Over the past year or so, I have talked to a number of people, who are struggling with their home ‘broadband’ setup. Everyone has tried a wired connection, be it fibre, DSL or cable. However, if are not in an area covered by Virgin (formally UPC) cable or if you are more than a kilometer or two from your nearest exchange or green cabinet, then you are realistically only going to get a trickle of the speeds promosed by the Irish telcos in their drive to push ‘fibre’ speeds.

I was also in this same position when I moved into my home a couple of years back. I tried fixed line (with Vodafone) at first. Then WiMax (with AirWire), but in the end, I settled on 4G LTE. But how did I set that up? Read on…


LTE DIY Home Internet

First, you will need one of these two options:

  1. a router with a built in LTE modem (and SIM card slot) OR
  2. an older “dumb” router which can support an LTE dongle modem, plugged into the USB slot of the router.

Lets take a closer look at both options…

1. Easy option: Router with a built in LTE modem

There are several LTE routers out there, but one I have heard good things about is this TP-Link one on Amazon. That TP-Link router is a pretty standard, carrier unlocked, router which also gives you wireless N connectivity to the devices in your home. It also is extensible in that it has external antennas on the back, which is good, so you have the option to pop in your own at a later stage (we will discuss this later on…).

2. “Dumb” router which has a USB slot

So lets talk about a common case, where you might have one or more old routers lying around gathering dust at home. For example, your old Vodafone DSL router (Huawei HG556a). Did you know that you could reflash that router with an open-source firmware, such as OpenWRT, and turn it into a pretty powerful 4G capable device. Even if you don’t have one, you can get them on eBay for less than €20.

There are a number of routers you can fit into this category, and the hardware list is detailed here on the ofmodemsandmen website. That site contains a special modified build of OpenWRT, called ROOter, which includes the needed drivers and built in scripts to support plugging in a USB modem and connecting automatically to your 4G network. The main guys who develop the firmware are a friendly bunch of farmers in Australia (I shit you not). They have done a great job of adding an extra ‘Modem’ section to the standard OpenWRT web UI, and this lets you configure things like the APN, check signal strength and send / recieve SMS messages.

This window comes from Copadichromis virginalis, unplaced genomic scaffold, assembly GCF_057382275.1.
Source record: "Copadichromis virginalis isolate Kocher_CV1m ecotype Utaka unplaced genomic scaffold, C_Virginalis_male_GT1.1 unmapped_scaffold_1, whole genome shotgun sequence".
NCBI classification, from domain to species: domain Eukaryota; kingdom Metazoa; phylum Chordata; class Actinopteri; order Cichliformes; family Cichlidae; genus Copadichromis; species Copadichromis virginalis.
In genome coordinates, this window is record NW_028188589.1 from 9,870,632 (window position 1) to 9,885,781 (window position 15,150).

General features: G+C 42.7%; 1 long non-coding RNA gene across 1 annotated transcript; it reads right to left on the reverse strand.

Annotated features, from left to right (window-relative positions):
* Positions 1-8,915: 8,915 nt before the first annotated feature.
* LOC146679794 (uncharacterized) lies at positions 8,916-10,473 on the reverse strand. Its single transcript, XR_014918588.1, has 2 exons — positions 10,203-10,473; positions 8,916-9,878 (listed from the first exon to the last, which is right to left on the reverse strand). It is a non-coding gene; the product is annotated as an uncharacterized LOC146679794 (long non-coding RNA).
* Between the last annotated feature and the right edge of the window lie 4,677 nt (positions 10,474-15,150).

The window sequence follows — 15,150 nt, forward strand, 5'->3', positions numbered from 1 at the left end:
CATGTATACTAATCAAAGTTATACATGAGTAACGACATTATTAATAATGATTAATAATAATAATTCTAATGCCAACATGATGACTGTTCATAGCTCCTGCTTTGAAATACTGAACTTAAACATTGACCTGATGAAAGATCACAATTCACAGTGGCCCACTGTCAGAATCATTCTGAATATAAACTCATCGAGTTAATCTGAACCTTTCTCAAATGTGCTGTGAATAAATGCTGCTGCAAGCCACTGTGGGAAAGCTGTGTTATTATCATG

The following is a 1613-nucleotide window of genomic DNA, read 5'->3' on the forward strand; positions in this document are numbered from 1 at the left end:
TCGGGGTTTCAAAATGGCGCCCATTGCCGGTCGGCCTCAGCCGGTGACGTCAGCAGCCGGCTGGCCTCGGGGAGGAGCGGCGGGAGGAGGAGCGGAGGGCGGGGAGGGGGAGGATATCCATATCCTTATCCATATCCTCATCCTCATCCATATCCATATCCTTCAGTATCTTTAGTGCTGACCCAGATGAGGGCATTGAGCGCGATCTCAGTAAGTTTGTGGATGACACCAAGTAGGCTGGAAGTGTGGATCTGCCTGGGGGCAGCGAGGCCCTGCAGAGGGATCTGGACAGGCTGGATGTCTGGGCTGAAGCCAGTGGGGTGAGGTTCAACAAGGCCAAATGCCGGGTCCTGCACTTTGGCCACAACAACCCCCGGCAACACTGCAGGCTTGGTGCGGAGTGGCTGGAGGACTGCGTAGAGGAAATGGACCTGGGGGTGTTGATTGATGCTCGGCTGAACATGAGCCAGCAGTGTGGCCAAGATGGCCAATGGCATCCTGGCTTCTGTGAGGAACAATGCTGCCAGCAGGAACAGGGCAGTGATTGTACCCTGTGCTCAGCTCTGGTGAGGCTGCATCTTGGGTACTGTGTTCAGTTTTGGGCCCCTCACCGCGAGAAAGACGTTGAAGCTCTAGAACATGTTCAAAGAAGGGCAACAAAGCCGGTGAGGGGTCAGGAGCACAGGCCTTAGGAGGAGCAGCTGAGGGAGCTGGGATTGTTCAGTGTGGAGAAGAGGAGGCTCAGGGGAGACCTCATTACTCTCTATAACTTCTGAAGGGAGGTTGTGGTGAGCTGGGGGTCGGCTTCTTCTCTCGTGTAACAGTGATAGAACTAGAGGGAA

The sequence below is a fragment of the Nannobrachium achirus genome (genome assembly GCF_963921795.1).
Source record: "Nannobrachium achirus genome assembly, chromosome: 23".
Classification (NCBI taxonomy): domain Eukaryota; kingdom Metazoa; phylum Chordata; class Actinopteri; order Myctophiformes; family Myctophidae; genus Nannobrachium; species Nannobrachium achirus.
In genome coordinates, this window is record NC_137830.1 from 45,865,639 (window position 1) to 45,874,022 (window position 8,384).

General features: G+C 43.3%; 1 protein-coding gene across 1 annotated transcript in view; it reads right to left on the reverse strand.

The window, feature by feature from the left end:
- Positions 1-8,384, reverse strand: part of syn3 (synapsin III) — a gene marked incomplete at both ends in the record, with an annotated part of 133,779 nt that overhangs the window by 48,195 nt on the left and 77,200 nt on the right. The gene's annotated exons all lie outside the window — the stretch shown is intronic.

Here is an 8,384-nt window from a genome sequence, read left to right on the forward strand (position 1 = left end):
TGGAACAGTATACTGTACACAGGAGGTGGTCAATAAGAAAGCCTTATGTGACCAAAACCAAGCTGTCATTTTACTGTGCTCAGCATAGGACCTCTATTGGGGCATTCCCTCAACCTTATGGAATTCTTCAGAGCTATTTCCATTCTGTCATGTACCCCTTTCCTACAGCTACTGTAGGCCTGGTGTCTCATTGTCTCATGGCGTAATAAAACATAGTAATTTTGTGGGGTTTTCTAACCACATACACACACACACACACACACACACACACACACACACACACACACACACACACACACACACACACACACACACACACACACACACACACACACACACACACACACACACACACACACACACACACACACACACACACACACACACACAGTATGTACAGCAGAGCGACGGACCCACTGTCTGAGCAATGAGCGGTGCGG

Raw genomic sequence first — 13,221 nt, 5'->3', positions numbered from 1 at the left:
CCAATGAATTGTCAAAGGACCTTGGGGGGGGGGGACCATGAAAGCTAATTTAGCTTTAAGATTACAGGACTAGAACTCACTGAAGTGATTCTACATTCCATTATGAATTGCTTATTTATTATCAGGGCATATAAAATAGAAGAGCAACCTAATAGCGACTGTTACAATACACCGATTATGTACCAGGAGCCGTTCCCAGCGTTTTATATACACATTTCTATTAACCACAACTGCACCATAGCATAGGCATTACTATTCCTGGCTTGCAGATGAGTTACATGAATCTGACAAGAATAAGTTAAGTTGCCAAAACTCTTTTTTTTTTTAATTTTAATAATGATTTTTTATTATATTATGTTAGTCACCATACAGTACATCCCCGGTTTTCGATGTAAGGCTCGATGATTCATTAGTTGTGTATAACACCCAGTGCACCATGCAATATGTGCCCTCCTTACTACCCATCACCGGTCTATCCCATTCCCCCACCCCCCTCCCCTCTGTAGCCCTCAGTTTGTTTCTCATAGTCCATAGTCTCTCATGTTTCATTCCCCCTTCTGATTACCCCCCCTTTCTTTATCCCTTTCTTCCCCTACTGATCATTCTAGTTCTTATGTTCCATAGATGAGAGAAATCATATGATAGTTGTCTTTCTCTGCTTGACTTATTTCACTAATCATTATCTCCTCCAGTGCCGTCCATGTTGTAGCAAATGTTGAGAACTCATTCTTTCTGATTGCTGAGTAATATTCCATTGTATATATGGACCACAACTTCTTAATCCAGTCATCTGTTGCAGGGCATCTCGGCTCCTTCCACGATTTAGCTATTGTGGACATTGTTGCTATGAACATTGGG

Ok I have the router, with the ROOter firmware installed, but what about the modem?

So all that is missing now is your modem (which you can pop a SIM card into). One that I can recommend is the Huawei e3372 which goes for about €35 on AliExpress.

Once you have the router and modem sorted, you are almost good to go. All you need now is a SIM card from one of the mobile networks. I would advise that you try out SIM cards from different networks to see which one gives the best signal & speeds in your area.

Personally, I myself went with Three. And, instead of choosing a broadband SIM, I got a pre-paid SIM card from them. This has the advantage of giving you unlimited data each month when you top up by €20 in one go. Don’t worry that it is advertised as a phone SIM. There is no such thing. You are using this for data only and won’t be using it for calls or SMS and that is OK. If you went with a Three broadband SIM, you would be limited to a low monthly data cap, plus you can get a nasty bill if you go over your allocation. This is why I would advise against this, and instead go for the pre-pay option.

Putting it all together

To recap, now you have:

  • A router with and integrated SIM slot, or
  • A router with OpenWRT (ROOter build) and a 4G dongle plugged into the USB slot.
  • and you have a SIM card from your mobile provider.

Now, you have all the hardware ready, just go ahead and top up your SIM card with €20 if you haven’t already done so.

Once you put it all together, you should be able to turn on the router and start surfing the web. Keep an eye on your signal strength and move the router to the best place in your home where you get the best signal. For me, that is in the attic.

One more thing

The last, but not least, thing I recommend, is that you purchase an outdoor antenna. LTE 4G antennas are pretty cheap and you can pick one up for around €50 online. I can recommend ATC Supplies who are based in Cavan, but will deliver nationwide. Give them a call and they can advise of the best antenna you can buy to fit the router/modem you are using.

For me, the difference between using an external antenna and not, is the difference between zero percent (yes 0%) coverage, to about ~70% coverage. It makes a huge difference in my home. I believe this is because Three operate on a high freqency and that does not penetrate the walls in my house very well. The external antenna fixes all that as I have it hanging out the window.

Again, play around with the positioning of the antenna until you get the best signal possible.

Good luck with it! You can always give me a shout on Twitter or below in the comments, if you have any questions.